For Wednesday’s column, I round up a few extra facts about Bob’s Big Boy, present a bunch of Culture Corner items and end with a Valley Vignette about an unusual art show by people with dementia. Above, an example of the art with the display card; click on it for a bigger view.
Above is the Bob’s Big Boy that operated in Pomona at 221 W. Holt Ave. at Main Street. The photo comes from the redoubtable Darin Kuna at the Growing Up in Pomona Facebook page.
Here’s one from reader Bill Marino, which he shot circa 1970. Big Boy has a nice glow about him.
I couldn’t determine when this Bob’s opened. It closed in 1995. It went through several tenants after that, including a stretch as a combination Chinese-Pakistani restaurant, Shalimar Garden, in the 2000s. That or Super China Buffet may have been the last tenant. It’s been vacant for five or more years.
Here it is in its current state. There’s a for-lease sign.
Any memories of the Pomona Bob’s, readers?
The small, 1960s chapel on La Verne’s Bonita Avenue is slated to be demolished late next year after construction of its replacement. I pay a visit and pay tribute in Sunday’s column.
I spent three nights last week in Oakland, my first significant visit there. I liked it. It’s the subject of my Friday column. Above, Lake Merritt, the city seal embedded in the paving.
Burger Bar, 665 E. Foothill Blvd. (at Claremont Blvd.), Claremont; open 11 a.m. to 9 p.m. Tuesday to Thursday, 11 a.m. to 10 p.m. Friday to Sunday; closed Monday
When the Meat Cellar moved a few blocks west to the old Wolfe’s Market, the former location was turned into Burger Bar under the same ownership. I wrote about Meat Cellar last week and may as well round things out by giving the same treatment to Burger Bar.
It’s been upgraded a bit, with a bar (obviously you need a bar at a place named Burger Bar) and local beers from No Clue, Last Name and nearby Claremont Craft Ales as well as red and white wines. The seating is a little better too, and there’s table service rather than ordering at the register.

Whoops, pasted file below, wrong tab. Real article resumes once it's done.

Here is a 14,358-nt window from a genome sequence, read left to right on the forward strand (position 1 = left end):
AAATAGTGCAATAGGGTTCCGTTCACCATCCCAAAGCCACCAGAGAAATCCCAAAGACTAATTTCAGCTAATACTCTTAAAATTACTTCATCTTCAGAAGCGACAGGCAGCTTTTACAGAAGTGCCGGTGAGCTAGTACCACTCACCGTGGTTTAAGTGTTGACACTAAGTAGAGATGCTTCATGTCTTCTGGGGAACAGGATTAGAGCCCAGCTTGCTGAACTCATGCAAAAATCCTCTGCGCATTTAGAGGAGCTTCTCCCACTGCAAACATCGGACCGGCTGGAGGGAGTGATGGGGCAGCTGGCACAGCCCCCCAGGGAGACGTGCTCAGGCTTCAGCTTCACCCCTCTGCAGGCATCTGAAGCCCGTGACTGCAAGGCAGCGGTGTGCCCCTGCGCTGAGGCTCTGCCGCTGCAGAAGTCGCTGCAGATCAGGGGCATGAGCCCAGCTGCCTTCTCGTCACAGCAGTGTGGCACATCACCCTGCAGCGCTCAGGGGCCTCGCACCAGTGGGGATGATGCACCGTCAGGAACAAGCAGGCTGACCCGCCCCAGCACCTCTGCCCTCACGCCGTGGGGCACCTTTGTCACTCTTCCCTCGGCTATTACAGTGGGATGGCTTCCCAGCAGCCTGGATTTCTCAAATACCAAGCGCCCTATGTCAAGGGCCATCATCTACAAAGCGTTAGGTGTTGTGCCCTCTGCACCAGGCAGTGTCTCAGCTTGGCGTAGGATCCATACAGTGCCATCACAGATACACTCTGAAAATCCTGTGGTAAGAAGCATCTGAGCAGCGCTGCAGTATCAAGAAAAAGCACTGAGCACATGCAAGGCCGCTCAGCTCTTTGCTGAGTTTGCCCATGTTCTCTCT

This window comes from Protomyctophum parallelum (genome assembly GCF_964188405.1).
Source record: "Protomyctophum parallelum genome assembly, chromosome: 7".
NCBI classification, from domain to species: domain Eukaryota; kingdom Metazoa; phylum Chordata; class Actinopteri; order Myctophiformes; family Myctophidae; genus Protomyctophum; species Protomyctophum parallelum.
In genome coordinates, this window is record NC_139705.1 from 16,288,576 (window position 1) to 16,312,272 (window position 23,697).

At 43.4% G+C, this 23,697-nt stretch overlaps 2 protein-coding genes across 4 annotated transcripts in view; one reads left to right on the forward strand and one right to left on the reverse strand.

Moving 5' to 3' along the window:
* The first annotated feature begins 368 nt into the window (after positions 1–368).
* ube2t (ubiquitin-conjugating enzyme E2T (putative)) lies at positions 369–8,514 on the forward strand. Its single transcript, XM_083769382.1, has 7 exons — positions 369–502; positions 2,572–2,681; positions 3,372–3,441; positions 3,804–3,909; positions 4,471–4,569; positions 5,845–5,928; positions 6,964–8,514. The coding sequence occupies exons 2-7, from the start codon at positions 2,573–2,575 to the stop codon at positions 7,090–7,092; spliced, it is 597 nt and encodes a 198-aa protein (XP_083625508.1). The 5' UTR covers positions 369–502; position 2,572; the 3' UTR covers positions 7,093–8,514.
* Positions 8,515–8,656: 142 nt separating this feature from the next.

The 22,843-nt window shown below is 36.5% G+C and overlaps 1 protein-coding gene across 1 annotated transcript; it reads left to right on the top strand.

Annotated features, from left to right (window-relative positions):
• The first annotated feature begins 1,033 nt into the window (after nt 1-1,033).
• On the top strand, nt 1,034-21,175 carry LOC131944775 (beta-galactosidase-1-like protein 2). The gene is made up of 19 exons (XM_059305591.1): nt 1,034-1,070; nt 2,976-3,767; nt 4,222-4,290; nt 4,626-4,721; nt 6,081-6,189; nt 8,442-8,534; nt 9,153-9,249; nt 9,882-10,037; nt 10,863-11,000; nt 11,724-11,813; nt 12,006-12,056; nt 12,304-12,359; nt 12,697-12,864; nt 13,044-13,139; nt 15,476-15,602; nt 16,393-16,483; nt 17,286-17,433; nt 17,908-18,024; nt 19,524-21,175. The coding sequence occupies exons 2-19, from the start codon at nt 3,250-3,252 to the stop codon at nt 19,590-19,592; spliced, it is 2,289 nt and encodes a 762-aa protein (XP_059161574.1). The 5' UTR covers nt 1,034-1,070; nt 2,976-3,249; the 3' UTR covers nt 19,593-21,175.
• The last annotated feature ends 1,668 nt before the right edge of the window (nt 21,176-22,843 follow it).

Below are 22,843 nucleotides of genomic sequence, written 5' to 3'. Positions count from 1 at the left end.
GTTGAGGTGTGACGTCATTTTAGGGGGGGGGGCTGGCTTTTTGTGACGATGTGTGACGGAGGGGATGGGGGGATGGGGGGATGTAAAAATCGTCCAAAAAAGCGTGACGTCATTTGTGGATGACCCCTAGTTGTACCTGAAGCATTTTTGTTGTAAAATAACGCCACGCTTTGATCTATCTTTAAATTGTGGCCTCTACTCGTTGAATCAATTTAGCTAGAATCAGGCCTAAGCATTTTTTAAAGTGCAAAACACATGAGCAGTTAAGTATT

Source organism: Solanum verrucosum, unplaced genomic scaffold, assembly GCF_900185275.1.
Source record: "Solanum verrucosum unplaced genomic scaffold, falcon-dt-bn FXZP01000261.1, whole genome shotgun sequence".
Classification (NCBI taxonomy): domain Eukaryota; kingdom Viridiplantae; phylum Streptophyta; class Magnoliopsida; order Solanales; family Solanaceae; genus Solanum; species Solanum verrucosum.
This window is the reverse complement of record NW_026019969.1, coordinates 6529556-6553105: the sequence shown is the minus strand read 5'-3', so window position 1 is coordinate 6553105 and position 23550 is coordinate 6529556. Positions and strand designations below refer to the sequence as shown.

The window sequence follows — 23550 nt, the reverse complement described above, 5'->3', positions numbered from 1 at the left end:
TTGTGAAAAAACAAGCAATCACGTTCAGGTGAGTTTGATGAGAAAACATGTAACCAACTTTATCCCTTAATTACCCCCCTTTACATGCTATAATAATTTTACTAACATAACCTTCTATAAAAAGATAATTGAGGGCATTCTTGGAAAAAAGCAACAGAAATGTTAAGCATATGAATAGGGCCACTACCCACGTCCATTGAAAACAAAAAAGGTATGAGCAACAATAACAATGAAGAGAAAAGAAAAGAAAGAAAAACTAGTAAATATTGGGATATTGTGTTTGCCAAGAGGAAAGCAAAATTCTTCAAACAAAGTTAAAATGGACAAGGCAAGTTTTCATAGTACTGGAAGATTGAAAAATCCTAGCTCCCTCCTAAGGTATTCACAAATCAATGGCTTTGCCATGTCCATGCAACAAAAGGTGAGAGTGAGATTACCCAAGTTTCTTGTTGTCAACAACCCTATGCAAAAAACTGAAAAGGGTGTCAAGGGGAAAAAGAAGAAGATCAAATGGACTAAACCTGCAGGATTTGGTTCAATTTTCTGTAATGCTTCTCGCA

The new Meat Cellar has an expanded menu. Burger Bar is more like the old Meat Cellar menu: sandwiches, burgers and a few entrees, like steak frites. Basically, my favorites are still served here in this quieter, more low-key (no valet parking, at least) restaurant. And there are some new items too.
On my first visit, I had one of those new items, the turkey burger ($15). This was not what I had expected, frankly, being more like the “chicken burger” you sometimes see on a menu; this was a tightly packed disk of turkey rather than ground turkey that would closely resemble a hamburger in looks and flavor. The crispy onion straws helped relieve its monotony, but I would recommend they drop it from the menu.
As that’s not how I wanted this Restaurant of the Week to go, I decided to return before writing something.
On my second visit I got a hamburger — in this case, splurging for the Wagyu ($18). This was more like it.
On the other hand, the guy at the table behind me complained about his burger being undercooked and said he had a Cordon Bleu degree. Compounding its evident flub, the kitchen made him the wrong burger for his replacement sandwich, for which management apologized and comped him. (I’ve had days like that too.)
I’m pretty sure I’ll return to Burger Bar, but a little less enthusiastically than expected. They may have a few kinks to work out yet.
I made a special trip to the Bob’s Broiler in Downey — a classic coffee shop that the Bob’s Big Boy chain rescued — for lunch recently, and got not only a good experience but a Wednesday column out of it. Now that’s satisfying.
Has anyone been there, or know Downey?
Books acquired: “After/Image: Los Angeles Outside the Frame,” Lynell George